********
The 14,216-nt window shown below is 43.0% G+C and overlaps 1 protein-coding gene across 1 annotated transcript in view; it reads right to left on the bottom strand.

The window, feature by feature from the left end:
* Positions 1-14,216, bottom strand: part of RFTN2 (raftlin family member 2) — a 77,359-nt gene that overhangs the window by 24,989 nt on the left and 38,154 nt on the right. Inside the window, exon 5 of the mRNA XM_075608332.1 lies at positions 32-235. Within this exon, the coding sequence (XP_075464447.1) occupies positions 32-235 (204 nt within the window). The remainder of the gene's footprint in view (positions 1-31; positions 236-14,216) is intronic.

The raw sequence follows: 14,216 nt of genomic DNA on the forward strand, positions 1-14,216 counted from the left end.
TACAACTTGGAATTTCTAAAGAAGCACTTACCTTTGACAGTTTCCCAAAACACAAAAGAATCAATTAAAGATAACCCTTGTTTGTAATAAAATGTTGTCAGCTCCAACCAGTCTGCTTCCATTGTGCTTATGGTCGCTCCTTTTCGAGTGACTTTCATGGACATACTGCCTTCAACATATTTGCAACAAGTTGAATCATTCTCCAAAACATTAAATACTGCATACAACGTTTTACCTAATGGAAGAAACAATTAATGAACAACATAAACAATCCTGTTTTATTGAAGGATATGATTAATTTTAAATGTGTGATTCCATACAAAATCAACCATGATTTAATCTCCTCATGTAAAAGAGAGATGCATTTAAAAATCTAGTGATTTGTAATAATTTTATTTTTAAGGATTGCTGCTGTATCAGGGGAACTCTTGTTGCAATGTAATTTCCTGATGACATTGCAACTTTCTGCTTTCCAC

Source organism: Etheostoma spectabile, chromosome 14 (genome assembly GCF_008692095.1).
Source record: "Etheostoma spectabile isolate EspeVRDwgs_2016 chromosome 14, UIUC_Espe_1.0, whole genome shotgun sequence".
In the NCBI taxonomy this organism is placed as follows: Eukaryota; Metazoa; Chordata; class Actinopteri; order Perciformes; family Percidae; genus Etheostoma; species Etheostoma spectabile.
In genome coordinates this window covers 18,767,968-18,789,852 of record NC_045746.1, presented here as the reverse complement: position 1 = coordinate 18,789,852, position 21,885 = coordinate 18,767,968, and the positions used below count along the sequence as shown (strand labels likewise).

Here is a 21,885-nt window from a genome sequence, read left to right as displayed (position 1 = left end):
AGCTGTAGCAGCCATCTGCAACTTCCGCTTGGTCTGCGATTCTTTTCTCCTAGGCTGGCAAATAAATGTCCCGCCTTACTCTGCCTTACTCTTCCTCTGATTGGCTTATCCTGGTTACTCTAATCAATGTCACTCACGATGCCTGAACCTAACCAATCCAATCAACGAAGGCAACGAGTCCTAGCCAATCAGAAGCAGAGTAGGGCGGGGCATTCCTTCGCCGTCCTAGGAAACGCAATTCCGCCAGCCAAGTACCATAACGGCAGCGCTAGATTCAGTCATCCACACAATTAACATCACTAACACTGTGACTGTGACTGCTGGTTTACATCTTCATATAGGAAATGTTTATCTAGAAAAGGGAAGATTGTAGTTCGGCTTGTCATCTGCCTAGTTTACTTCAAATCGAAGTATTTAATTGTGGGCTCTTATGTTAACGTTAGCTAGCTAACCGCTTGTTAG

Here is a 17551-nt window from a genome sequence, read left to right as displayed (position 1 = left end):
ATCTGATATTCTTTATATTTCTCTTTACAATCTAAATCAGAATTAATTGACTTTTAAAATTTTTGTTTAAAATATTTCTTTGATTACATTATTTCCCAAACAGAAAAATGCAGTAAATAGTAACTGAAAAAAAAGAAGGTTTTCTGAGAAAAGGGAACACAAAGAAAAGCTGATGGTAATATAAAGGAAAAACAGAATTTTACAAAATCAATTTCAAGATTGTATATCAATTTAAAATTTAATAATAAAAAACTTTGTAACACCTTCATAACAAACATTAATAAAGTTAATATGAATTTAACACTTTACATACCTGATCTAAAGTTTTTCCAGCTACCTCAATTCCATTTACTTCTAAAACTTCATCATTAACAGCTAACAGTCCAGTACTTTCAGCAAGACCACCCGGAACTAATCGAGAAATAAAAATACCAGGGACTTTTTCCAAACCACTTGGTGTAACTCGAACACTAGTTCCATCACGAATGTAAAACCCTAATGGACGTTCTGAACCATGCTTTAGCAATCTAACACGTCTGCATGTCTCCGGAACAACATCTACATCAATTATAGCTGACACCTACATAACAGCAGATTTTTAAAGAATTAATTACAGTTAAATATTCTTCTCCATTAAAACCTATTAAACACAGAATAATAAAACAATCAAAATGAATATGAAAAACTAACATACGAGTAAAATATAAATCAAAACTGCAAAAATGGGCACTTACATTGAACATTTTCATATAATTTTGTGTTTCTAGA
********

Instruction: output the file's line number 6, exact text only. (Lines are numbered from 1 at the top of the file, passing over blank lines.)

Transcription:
Source organism: Etheostoma spectabile, chromosome 14 (genome assembly GCF_008692095.1).